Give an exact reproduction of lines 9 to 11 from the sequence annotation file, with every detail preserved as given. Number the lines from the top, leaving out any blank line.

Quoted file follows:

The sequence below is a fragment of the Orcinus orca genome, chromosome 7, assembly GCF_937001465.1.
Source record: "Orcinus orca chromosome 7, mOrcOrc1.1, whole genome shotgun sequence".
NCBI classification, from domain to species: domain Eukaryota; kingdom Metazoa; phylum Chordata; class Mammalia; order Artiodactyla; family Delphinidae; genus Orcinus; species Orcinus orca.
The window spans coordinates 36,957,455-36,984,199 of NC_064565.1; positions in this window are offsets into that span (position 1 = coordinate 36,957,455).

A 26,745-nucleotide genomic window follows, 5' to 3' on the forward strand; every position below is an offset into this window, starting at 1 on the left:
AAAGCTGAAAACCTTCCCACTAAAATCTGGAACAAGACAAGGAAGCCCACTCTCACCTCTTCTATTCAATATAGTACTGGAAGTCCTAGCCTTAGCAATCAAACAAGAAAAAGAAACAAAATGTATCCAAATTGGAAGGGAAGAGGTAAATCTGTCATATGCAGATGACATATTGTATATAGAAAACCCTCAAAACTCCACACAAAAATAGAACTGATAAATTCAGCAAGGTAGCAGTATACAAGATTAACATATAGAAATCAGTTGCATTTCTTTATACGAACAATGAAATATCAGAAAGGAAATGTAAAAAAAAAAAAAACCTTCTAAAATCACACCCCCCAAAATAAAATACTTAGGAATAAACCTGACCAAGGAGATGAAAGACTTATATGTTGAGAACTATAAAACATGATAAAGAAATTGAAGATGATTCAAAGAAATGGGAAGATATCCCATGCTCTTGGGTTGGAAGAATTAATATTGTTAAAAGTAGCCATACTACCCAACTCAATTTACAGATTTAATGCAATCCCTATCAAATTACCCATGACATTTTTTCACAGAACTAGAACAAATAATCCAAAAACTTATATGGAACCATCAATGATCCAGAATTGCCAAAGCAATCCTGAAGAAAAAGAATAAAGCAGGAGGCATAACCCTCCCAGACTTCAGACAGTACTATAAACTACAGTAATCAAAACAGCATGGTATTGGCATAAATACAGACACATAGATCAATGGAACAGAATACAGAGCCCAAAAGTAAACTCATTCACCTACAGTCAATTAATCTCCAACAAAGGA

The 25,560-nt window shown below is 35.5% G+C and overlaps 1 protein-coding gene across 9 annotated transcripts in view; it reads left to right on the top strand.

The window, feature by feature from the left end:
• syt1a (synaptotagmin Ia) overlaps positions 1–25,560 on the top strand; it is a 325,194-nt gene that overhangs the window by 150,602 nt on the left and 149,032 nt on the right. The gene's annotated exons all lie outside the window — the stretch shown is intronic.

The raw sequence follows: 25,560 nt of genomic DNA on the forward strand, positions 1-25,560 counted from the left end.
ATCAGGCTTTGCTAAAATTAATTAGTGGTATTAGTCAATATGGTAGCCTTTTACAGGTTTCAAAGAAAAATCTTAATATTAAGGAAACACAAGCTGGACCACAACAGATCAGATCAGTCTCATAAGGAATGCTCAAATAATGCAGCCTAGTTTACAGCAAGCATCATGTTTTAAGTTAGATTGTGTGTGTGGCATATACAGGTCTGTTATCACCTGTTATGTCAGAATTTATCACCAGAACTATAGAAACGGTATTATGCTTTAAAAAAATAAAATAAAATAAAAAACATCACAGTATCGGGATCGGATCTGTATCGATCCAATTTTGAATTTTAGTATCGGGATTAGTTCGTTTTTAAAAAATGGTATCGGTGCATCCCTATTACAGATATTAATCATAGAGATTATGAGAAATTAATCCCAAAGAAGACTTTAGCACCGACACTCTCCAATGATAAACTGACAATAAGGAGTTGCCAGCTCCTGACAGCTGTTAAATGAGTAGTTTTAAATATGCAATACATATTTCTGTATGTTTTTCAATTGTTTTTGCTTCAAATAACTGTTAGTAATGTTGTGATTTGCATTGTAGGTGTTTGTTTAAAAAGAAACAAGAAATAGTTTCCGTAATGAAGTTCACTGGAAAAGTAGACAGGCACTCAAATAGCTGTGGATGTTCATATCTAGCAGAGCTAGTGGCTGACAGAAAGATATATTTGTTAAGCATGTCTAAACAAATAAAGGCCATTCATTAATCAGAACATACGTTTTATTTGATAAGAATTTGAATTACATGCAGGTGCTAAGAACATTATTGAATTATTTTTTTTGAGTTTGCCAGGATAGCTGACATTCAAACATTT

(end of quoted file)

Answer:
• syt1a (synaptotagmin Ia) overlaps positions 1–25,560 on the top strand; it is a 325,194-nt gene that overhangs the window by 150,602 nt on the left and 149,032 nt on the right. The gene's annotated exons all lie outside the window — the stretch shown is intronic.

The raw sequence follows: 25,560 nt of genomic DNA on the forward strand, positions 1-25,560 counted from the left end.
ATCAGGCTTTGCTAAAATTAATTAGTGGTATTAGTCAATATGGTAGCCTTTTACAGGTTTCAAAGAAAAATCTTAATATTAAGGAAACACAAGCTGGACCACAACAGATCAGATCAGTCTCATAAGGAATGCTCAAATAATGCAGCCTAGTTTACAGCAAGCATCATGTTTTAAGTTAGATTGTGTGTGTGGCATATACAGGTCTGTTATCACCTGTTATGTCAGAATTTATCACCAGAACTATAGAAACGGTATTATGCTTTAAAAAAATAAAATAAAATAAAAAACATCACAGTATCGGGATCGGATCTGTATCGATCCAATTTTGAATTTTAGTATCGGGATTAGTTCGTTTTTAAAAAATGGTATCGGTGCATCCCTATTACAGATATTAATCATAGAGATTATGAGAAATTAATCCCAAAGAAGACTTTAGCACCGACACTCTCCAATGATAAACTGACAATAAGGAGTTGCCAGCTCCTGACAGCTGTTAAATGAGTAGTTTTAAATATGCAATACATATTTCTGTATGTTTTTCAATTGTTTTTGCTTCAAATAACTGTTAGTAATGTTGTGATTTGCATTGTAGGTGTTTGTTTAAAAAGAAACAAGAAATAGTTTCCGTAATGAAGTTCACTGGAAAAGTAGACAGGCACTCAAATAGCTGTGGATGTTCATATCTAGCAGAGCTAGTGGCTGACAGAAAGATATATTTGTTAAGCATGTCTAAACAAATAAAGGCCATTCATTAATCAGAACATACGTTTTATTTGATAAGAATTTGAATTACATGCAGGTGCTAAGAACATTATTGAATTATTTTTTTTGAGTTTGCCAGGATAGCTGACATTCAAACATTT